3. Children age <8 years have larger head to body ratios
      1. See Pediatric Cervical Spine Injury
      2. Upper Cervical Spine Injury represents 85% of restraint related injuries in this age group
      3. Ligamentous Injury is most common in age <8 years old
      4. Vertebral Fractures are more common in age >8 years old
    4. Cerebrovascular injuries are uncommon in properly restrained children age <12 years
      1. Neck Bruising from Shoulder strap is associated with vascular injury in adults
        1. In contrast, neck Bruising in children has less evidence based approach for vascular injury
        2. As in adults, CT angiography is recommended if vascular injury is suspected
          1. However, Shoulder-belt Bruising alone does not mandate CT angiography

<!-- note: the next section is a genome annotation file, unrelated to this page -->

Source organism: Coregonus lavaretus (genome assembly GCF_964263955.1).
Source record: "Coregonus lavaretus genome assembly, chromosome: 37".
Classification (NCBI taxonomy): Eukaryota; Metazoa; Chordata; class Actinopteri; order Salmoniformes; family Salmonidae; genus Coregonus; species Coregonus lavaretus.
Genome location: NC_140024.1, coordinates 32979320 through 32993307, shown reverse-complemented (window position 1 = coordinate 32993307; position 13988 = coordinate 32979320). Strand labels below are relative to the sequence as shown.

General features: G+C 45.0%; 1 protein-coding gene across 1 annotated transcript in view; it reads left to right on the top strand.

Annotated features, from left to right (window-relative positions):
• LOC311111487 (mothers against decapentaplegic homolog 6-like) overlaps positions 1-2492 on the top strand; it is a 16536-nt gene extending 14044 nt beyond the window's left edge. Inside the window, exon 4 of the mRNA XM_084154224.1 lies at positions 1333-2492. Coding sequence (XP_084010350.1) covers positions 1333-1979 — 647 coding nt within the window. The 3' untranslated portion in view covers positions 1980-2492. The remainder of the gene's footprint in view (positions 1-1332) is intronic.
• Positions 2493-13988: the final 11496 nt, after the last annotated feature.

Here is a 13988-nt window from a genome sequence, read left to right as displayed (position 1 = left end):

2. Findings in addition to neck Bruising with increased vascular injury risk (CT angiography indications)
        1. Depressed GCS score (esp. <8)
        2. Upper Cervical Spine Injury
        3. Focal neurologic deficit
        4. Carotid canal Fracture
        5. Petrous Temporal BoneFracture
        6. Non-contrast Head CT with hypodensity (Hematoma) in the region of the neck
      3. References
        1. Nickoles (2023) J Trauma Acute Care Surg 95(3): 334-40 [PubMed]
        2. Desai (2014) AJNR Am J Neuroradiol 35(9): 1836-40 [PubMed]

VII. Resources

VIII. References

  1. Enabore and Ruttan (2024) Crit Dec Emerg Med 38(4): 4-11
  2. McClung and Ruttan (2019) Crit Dec Emerg Med 33(3): 3-11
  3. Spangler and Inaba in Herbert (2016) EM:Rap 16(5): 6-7
  4. Lutz (2004) J Pediatr Surg 39(6): 972-5 [PubMed]
  5. Borgialli (2014) Acad Emerg Med 21(11): 1240-8 [PubMed]